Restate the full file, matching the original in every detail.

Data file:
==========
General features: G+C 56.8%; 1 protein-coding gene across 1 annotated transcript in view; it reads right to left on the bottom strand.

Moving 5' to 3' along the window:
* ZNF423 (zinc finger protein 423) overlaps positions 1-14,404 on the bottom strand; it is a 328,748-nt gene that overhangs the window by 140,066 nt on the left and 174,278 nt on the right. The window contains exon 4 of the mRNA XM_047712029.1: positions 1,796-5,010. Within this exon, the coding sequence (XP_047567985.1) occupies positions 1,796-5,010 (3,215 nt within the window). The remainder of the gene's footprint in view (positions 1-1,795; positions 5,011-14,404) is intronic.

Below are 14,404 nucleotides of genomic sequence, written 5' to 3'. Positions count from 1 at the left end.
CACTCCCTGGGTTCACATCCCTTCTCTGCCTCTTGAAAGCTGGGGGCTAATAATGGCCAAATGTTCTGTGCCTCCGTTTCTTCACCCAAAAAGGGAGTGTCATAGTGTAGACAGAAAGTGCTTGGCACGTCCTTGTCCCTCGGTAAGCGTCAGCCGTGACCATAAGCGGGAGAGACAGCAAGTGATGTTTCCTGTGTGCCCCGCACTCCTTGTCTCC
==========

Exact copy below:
General features: G+C 56.8%; 1 protein-coding gene across 1 annotated transcript in view; it reads right to left on the bottom strand.

Moving 5' to 3' along the window:
* ZNF423 (zinc finger protein 423) overlaps positions 1-14,404 on the bottom strand; it is a 328,748-nt gene that overhangs the window by 140,066 nt on the left and 174,278 nt on the right. The window contains exon 4 of the mRNA XM_047712029.1: positions 1,796-5,010. Within this exon, the coding sequence (XP_047567985.1) occupies positions 1,796-5,010 (3,215 nt within the window). The remainder of the gene's footprint in view (positions 1-1,795; positions 5,011-14,404) is intronic.

Below are 14,404 nucleotides of genomic sequence, written 5' to 3'. Positions count from 1 at the left end.
CACTCCCTGGGTTCACATCCCTTCTCTGCCTCTTGAAAGCTGGGGGCTAATAATGGCCAAATGTTCTGTGCCTCCGTTTCTTCACCCAAAAAGGGAGTGTCATAGTGTAGACAGAAAGTGCTTGGCACGTCCTTGTCCCTCGGTAAGCGTCAGCCGTGACCATAAGCGGGAGAGACAGCAAGTGATGTTTCCTGTGTGCCCCGCACTCCTTGTCTCC